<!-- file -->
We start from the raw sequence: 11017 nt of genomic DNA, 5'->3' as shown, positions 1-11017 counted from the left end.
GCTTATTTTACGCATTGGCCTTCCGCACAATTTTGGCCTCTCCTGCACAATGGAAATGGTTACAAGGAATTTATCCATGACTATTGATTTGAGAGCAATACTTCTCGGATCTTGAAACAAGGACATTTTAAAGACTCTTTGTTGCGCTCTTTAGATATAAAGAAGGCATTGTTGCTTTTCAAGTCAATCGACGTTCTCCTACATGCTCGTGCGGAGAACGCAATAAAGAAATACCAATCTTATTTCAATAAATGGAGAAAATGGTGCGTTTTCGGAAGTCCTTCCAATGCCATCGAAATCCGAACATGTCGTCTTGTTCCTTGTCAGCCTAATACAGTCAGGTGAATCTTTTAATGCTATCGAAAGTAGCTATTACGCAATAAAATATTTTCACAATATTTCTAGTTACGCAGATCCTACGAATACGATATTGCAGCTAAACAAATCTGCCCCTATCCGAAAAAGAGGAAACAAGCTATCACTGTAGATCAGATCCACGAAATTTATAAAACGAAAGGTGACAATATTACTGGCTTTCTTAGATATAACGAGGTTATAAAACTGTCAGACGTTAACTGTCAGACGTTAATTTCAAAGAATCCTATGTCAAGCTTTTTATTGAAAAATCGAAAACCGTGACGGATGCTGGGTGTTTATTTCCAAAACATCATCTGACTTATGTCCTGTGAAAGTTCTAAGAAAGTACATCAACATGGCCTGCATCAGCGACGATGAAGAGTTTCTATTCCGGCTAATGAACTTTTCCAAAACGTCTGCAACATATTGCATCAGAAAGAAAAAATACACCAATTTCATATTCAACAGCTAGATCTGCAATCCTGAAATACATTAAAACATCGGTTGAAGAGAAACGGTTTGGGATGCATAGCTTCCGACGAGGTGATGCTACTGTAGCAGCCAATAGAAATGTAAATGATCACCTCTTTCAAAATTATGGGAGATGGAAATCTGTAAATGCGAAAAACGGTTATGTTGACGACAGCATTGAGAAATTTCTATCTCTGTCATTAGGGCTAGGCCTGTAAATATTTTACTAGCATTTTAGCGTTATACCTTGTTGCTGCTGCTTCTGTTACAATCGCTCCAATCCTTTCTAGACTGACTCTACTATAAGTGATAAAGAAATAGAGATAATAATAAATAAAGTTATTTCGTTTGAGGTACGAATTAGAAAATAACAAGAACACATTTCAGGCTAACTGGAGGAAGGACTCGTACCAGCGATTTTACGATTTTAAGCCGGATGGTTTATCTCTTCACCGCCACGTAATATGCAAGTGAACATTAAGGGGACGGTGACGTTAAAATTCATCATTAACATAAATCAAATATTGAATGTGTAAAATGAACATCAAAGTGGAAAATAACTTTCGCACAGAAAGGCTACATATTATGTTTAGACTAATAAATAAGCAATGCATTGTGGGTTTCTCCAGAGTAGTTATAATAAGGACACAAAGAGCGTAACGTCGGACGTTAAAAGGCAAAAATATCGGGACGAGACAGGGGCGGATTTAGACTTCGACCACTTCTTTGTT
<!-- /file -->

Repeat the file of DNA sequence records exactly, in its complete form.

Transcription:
We start from the raw sequence: 11017 nt of genomic DNA, 5'->3' as shown, positions 1-11017 counted from the left end.
GCTTATTTTACGCATTGGCCTTCCGCACAATTTTGGCCTCTCCTGCACAATGGAAATGGTTACAAGGAATTTATCCATGACTATTGATTTGAGAGCAATACTTCTCGGATCTTGAAACAAGGACATTTTAAAGACTCTTTGTTGCGCTCTTTAGATATAAAGAAGGCATTGTTGCTTTTCAAGTCAATCGACGTTCTCCTACATGCTCGTGCGGAGAACGCAATAAAGAAATACCAATCTTATTTCAATAAATGGAGAAAATGGTGCGTTTTCGGAAGTCCTTCCAATGCCATCGAAATCCGAACATGTCGTCTTGTTCCTTGTCAGCCTAATACAGTCAGGTGAATCTTTTAATGCTATCGAAAGTAGCTATTACGCAATAAAATATTTTCACAATATTTCTAGTTACGCAGATCCTACGAATACGATATTGCAGCTAAACAAATCTGCCCCTATCCGAAAAAGAGGAAACAAGCTATCACTGTAGATCAGATCCACGAAATTTATAAAACGAAAGGTGACAATATTACTGGCTTTCTTAGATATAACGAGGTTATAAAACTGTCAGACGTTAACTGTCAGACGTTAATTTCAAAGAATCCTATGTCAAGCTTTTTATTGAAAAATCGAAAACCGTGACGGATGCTGGGTGTTTATTTCCAAAACATCATCTGACTTATGTCCTGTGAAAGTTCTAAGAAAGTACATCAACATGGCCTGCATCAGCGACGATGAAGAGTTTCTATTCCGGCTAATGAACTTTTCCAAAACGTCTGCAACATATTGCATCAGAAAGAAAAAATACACCAATTTCATATTCAACAGCTAGATCTGCAATCCTGAAATACATTAAAACATCGGTTGAAGAGAAACGGTTTGGGATGCATAGCTTCCGACGAGGTGATGCTACTGTAGCAGCCAATAGAAATGTAAATGATCACCTCTTTCAAAATTATGGGAGATGGAAATCTGTAAATGCGAAAAACGGTTATGTTGACGACAGCATTGAGAAATTTCTATCTCTGTCATTAGGGCTAGGCCTGTAAATATTTTACTAGCATTTTAGCGTTATACCTTGTTGCTGCTGCTTCTGTTACAATCGCTCCAATCCTTTCTAGACTGACTCTACTATAAGTGATAAAGAAATAGAGATAATAATAAATAAAGTTATTTCGTTTGAGGTACGAATTAGAAAATAACAAGAACACATTTCAGGCTAACTGGAGGAAGGACTCGTACCAGCGATTTTACGATTTTAAGCCGGATGGTTTATCTCTTCACCGCCACGTAATATGCAAGTGAACATTAAGGGGACGGTGACGTTAAAATTCATCATTAACATAAATCAAATATTGAATGTGTAAAATGAACATCAAAGTGGAAAATAACTTTCGCACAGAAAGGCTACATATTATGTTTAGACTAATAAATAAGCAATGCATTGTGGGTTTCTCCAGAGTAGTTATAATAAGGACACAAAGAGCGTAACGTCGGACGTTAAAAGGCAAAAATATCGGGACGAGACAGGGGCGGATTTAGACTTCGACCACTTCTTTGTT